SCRA Frequently Asked Questions
The Servicemembers Civil Relief Act (SCRA) is a program that provides certain protections from civil actions against servicemembers who are called to Active Duty. It restricts or limits actions against these personnel in the areas of financial management, such as rental agreements, security deposits, evictions, installment contracts, credit card interest rates, mortgages, civil judicial proceedings, income tax payments, and more.
Here are frequently asked questions and answers on some rights and benefits available under the Servicemember's Civil Relief Act (SCRA). This information is for personnel in the Active Duty and Reserves or National Guard who are activated to serve on active duty for 30 days or more under section 502(f) of title 32, U.S. Code for purposes of responding to a national emergency declared by the President and supported by Federal funds.
Q: When does the SCRA protect me?
A: Most SCRA protection begins the day you receive your orders to active duty or deployment. As a practical matter, you should be ready, and expect to present a copy of those orders to whomever you ask for some right or benefit under the Act.
Q: I have heard about 6% loans. How do I get them?
A: You may be entitled to have the interest rate on some of your loans reduced to 6% for the time you are on active duty. There are a number of special requirements. You need to talk to a Legal Assistance Attorney to ensure you are eligible. You may be eligible if you and your loan meet the following conditions:
- You took out the loan during a time when you were not on any form of active duty in any branch of the military.
- The interest rate is currently above 6% per year.
- Your military service affects your ability to pay the loan at the regular (pre-service) interest rate. Generally this requirement means that you make less money in the military than you made as a civilian. There are some special legal issues here - you should be ready to talk to your Legal Assistance Attorney about your entire financial situation.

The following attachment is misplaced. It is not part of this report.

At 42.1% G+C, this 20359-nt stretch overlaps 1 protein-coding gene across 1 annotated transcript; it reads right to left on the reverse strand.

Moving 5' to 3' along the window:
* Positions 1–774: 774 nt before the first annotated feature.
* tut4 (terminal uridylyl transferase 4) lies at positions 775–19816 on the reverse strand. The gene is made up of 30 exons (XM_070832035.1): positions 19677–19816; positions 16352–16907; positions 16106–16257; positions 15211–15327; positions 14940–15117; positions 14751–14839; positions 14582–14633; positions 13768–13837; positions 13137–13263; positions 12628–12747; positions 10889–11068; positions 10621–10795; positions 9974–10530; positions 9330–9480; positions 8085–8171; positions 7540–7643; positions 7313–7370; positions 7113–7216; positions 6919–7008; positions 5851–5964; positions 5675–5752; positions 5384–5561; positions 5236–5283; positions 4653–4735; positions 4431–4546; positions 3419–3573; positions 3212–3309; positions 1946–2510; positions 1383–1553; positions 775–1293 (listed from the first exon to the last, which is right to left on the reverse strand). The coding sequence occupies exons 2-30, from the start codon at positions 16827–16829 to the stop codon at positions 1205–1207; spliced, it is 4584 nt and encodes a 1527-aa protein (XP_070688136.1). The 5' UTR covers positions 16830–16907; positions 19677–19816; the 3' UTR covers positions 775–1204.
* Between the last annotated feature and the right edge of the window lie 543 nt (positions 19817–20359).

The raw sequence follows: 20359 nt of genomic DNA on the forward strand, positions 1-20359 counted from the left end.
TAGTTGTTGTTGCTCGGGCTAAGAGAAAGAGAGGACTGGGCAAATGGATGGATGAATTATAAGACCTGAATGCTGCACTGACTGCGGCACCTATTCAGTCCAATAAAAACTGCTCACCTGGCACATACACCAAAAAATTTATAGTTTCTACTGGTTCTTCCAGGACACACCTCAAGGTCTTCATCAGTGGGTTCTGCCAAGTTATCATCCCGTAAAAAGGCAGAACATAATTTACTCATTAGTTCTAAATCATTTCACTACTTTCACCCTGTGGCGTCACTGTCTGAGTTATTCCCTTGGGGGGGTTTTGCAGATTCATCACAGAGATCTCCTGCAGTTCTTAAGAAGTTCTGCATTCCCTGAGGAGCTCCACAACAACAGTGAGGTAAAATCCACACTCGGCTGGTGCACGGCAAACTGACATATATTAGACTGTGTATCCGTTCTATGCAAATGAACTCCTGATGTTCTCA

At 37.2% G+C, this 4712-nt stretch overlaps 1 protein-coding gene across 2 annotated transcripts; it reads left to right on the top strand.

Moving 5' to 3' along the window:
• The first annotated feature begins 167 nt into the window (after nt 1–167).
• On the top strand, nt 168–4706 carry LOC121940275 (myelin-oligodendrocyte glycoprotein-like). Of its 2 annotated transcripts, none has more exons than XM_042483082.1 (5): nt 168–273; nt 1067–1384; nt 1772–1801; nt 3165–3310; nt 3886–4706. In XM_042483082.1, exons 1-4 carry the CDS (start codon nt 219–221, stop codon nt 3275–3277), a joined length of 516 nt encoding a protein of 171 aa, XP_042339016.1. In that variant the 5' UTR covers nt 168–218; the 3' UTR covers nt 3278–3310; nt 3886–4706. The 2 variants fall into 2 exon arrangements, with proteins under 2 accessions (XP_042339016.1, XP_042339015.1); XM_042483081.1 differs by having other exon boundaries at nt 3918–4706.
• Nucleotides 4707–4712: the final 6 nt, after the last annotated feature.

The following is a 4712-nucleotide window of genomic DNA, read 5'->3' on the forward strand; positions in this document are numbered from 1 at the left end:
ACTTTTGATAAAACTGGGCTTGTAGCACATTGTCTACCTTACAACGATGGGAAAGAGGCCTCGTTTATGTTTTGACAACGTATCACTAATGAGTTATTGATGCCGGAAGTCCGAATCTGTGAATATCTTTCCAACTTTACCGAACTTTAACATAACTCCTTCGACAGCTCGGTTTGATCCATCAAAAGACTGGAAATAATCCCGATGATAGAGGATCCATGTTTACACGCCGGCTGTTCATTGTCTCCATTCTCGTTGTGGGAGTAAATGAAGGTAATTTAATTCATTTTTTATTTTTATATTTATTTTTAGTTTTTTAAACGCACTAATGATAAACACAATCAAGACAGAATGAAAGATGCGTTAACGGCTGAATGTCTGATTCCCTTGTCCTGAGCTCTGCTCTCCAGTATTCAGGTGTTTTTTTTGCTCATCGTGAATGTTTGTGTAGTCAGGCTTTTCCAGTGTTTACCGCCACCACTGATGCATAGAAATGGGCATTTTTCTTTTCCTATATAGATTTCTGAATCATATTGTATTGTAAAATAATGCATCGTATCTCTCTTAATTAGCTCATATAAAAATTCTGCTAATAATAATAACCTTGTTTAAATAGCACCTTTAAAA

- You notified the lender.
Q: What about the lease on my apartment?
A: I live alone and I will not be there. I want to let my apartment go and put my furniture in storage. Can I get out of my lease? Generally - yes. If you have a lease for a house, apartment, or even a business location, you may be able to get out of the lease when you come on active duty. Here are the requirements:
- You originally signed your lease when you were not on any form of active duty.
- You have received your orders to active duty.
- You gave written notice to your landlord that you want to terminate your lease. You will still have to pay rent for a short while. Your landlord can charge you rent for 30 days after the date your next rent is due, after the date you give your written notice. Example: You give notice on 15 December. Your next rent is normally due 1 January. The landlord can make you pay rent until 31 January. The key is to get the written notice in the landlord's hands just as soon as possible.
Q: What about my automobile lease?
A: Pre-service automobile leases may be cancelled if the servicemember receives orders to active duty for a period of 180 days or more. Automobile leases entered into while on active duty may be terminated if you are PSC'ed OCONUS or deployed OCONUS for 180 days or more.
Q: I have to go to court on a lawsuit that came up over an auto accident last year. Can I get the lawsuit delayed?
A: If you are a party (one of the people suing or being sued) in a civil case (not a criminal case), your commander can ask the judge to stay or temporarily delay the proceedings until you can appear. Generally, your commander will have to show that military duty is keeping you from going to court. This is a tricky legal area - it is recommended that you have your civilian lawyer contact a Military Legal Assistance Attorney to discuss the best way to proceed in your case.
Q: Will I have to pay state income taxes on my pay while I am on active duty?
A: If your home state taxes military pay, you will have to pay those taxes. If you get assigned to another state, you will still legally be a "domiciliary" of your home state. The state to which the military assigns you cannot tax your military pay. If you moonlight, they can tax that pay - just your military pay is exempt.